bookmark_borderJinmaku no Hara

For Pennsic, the Japanese-themed group we camp with, “Clan Yama Kaminari”, surrounds the camp with camp curtains called “jinmaku“. We typically refer to these as “windscreens”. Our camp is large, and these things don’t last forever, so we typically need to make one or two dozen new jinmaku every year to swap in for faded or otherwise damaged ones. Some time ago, I made some others to serve as personal curtains, or advertising banners for the Barony and Kingdom. For her birthday, I made my sweetie a couple of personal jinmaku.

Jinmaku in white over green
Jinmaku in white over purple

When we make them for camp, we make them in a “black over red” configuration. When I asked Hara Shonagon what colors she would want for personal jinmaku (without my committing to making them), she responded probably white/green or white/purple. Since she seemed undecided, I made one of each.

These are just cotton/poly fabric with webbing tabs at the top for hanging. I did put a lot of sewing into each one. Each has proper flat-felled seams for the top/bottom join, and a real hem at the top. The ones we make for clan spend most of the year locked up in a storage trailer, and only get used at Pennsic. We can use these whenever we want.

bookmark_border“Not Forever but for Now”, by Chuck Palahniuk

In an afterword, Chuck Palahniuk reveals that the story of this novel is meant to be an exploration of addiction and addictive behavior. While not as absorbing as some of Palahniuk’s other novels, I feel this one succeeds in its goal.

Unreliable narrators are par for the course in in Palahniuk’s works, and this novel is no exception. My favorites of his novels have narrators who are not unreliable because they are liars, but because they are honestly ignorant. In Fight Club, the narrator is ignorant of the true identity of Tyler Durden and his own feelings towards Marla. In Diary, the narrator has no idea what is really going on. In Rant, which is presented as a series of interviews, almost none of the speakers have the full picture and can only describe the parts they have personally witnessed.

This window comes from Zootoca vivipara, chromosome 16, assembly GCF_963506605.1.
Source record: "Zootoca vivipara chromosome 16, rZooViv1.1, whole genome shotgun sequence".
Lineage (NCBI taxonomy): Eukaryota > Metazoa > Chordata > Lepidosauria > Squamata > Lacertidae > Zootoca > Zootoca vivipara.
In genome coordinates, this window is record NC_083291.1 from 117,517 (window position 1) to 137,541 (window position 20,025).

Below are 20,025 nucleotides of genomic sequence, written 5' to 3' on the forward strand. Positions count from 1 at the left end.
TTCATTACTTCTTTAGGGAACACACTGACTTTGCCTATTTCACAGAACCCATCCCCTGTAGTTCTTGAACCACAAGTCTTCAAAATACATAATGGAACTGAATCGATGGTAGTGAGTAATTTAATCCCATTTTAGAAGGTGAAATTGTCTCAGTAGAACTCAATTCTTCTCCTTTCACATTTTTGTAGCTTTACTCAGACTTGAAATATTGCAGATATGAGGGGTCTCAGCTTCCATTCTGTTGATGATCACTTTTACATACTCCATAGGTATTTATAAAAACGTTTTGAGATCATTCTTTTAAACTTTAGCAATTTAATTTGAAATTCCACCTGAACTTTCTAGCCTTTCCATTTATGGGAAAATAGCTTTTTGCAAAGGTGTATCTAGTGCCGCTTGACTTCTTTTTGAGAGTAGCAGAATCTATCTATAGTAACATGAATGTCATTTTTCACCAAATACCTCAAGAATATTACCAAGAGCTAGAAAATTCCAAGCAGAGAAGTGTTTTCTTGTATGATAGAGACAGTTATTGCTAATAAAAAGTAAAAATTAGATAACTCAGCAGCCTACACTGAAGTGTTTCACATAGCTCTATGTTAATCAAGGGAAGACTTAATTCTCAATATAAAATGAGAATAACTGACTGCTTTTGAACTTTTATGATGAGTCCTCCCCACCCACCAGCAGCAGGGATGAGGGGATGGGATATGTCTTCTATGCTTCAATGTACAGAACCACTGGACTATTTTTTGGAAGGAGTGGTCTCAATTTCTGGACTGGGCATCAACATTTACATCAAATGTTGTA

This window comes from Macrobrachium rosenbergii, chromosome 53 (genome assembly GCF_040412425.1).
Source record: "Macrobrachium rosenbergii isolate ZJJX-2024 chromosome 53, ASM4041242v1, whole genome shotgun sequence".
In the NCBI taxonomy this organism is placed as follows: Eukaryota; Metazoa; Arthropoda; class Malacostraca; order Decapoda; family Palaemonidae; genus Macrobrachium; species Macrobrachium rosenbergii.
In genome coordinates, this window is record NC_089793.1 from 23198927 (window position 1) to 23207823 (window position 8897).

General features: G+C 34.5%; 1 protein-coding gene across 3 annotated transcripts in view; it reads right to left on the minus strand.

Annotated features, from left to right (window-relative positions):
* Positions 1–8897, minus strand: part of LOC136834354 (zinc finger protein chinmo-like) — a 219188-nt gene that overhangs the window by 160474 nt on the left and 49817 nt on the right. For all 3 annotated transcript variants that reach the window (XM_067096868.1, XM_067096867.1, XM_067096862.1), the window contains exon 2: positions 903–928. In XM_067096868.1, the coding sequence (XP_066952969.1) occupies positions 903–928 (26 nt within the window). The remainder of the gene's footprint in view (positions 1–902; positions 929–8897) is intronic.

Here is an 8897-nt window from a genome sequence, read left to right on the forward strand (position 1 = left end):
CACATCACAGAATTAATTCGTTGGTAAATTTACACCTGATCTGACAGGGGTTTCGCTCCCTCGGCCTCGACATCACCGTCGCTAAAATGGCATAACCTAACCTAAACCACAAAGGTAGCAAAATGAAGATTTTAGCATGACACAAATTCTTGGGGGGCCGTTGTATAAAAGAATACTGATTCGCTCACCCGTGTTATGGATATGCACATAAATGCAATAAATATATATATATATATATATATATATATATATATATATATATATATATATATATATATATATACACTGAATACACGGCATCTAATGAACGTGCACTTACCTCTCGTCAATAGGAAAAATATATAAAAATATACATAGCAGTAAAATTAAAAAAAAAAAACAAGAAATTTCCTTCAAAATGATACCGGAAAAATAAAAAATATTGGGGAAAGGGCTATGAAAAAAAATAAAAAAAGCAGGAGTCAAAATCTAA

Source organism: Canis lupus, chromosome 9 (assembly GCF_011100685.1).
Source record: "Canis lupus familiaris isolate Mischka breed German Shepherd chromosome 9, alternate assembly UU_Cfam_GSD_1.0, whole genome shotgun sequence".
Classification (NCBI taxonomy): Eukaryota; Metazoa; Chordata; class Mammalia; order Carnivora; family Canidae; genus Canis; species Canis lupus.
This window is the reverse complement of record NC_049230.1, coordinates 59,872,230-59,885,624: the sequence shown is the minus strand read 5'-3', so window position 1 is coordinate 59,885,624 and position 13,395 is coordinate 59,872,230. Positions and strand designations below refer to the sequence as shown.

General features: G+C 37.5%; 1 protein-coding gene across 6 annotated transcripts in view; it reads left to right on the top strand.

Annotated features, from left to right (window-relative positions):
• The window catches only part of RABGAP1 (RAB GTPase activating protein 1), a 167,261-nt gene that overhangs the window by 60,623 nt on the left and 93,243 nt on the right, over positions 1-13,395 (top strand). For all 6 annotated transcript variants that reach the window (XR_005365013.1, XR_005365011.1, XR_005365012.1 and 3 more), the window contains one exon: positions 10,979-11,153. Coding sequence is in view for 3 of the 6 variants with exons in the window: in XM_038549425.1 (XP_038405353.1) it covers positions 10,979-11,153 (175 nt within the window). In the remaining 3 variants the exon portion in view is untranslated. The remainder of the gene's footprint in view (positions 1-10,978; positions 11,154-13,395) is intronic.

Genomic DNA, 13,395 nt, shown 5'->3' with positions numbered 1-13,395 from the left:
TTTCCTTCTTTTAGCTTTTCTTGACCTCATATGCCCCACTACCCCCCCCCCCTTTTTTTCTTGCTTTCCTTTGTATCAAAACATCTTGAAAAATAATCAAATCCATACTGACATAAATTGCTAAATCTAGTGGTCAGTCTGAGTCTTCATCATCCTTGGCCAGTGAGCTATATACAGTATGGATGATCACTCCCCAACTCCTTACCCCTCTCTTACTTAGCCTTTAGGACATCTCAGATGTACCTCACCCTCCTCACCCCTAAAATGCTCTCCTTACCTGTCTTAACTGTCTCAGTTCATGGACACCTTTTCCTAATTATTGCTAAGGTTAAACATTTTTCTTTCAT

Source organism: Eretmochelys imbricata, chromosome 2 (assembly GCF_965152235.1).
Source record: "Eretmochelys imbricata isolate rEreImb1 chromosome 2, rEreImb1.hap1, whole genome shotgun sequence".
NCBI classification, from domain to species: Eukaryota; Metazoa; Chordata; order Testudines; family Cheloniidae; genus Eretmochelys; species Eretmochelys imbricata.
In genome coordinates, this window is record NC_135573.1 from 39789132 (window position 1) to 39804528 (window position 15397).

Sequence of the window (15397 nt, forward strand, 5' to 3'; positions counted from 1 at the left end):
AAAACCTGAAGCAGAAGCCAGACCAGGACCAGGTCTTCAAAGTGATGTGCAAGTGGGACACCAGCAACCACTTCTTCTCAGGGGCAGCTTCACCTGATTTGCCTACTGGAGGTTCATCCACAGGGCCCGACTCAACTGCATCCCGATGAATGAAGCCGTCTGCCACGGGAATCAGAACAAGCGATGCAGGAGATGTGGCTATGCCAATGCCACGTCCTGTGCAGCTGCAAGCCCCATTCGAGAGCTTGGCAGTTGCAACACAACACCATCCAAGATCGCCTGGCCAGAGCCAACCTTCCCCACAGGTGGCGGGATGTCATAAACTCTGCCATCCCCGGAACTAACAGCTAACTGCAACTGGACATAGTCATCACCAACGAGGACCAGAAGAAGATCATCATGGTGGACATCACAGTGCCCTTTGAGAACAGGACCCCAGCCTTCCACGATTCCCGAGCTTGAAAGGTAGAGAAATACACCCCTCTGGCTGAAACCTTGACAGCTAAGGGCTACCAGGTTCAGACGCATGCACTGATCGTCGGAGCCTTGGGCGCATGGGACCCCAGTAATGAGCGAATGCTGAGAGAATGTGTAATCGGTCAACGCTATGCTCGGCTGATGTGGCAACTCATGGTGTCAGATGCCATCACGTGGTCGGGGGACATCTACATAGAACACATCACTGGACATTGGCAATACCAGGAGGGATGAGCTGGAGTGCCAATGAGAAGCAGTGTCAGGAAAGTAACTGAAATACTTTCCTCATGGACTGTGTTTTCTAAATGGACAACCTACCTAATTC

In Not Forever but for Now, the narrator is unreliable for every reason imaginable. There are things he does not want to tell you. There are things he has not been told. There are things he has been told that are lies. There are things he has been told that are terrible truths. There are things he has just never noticed. The narrator is unreliable like a fish is wet. He is unreliable because “unreliable” is the nature of his environment.

If the nature of a story is that the main character goes through some kind of change, then in order for this narrator to change his entire environment must be unraveled and rebuilt. Every terrible truth must be told. Every lie must be exposed. Every villain must be defeated. Every addiction must be broken. The fish must learn to live in the desert.

I got through this novel still not being sure what was real in the narrator’s world and what was not. If this novel is about addiction, he has succeeded in kicking most of his bad habits, but it’s possible his essential nature has not changed. It’s possible that this was his true nature the whole time, and it has merely been allowed to surface. If so, it has had to fight its way up through such a sea of unreliability that it has been somewhat damaged. One set of addictions has been exchanged for another, and the narrator is still unreliable.

It is a disquieting tale, which is also par for the course in Palahniuk’s novels. Also, it has 68 chapters. Not nice.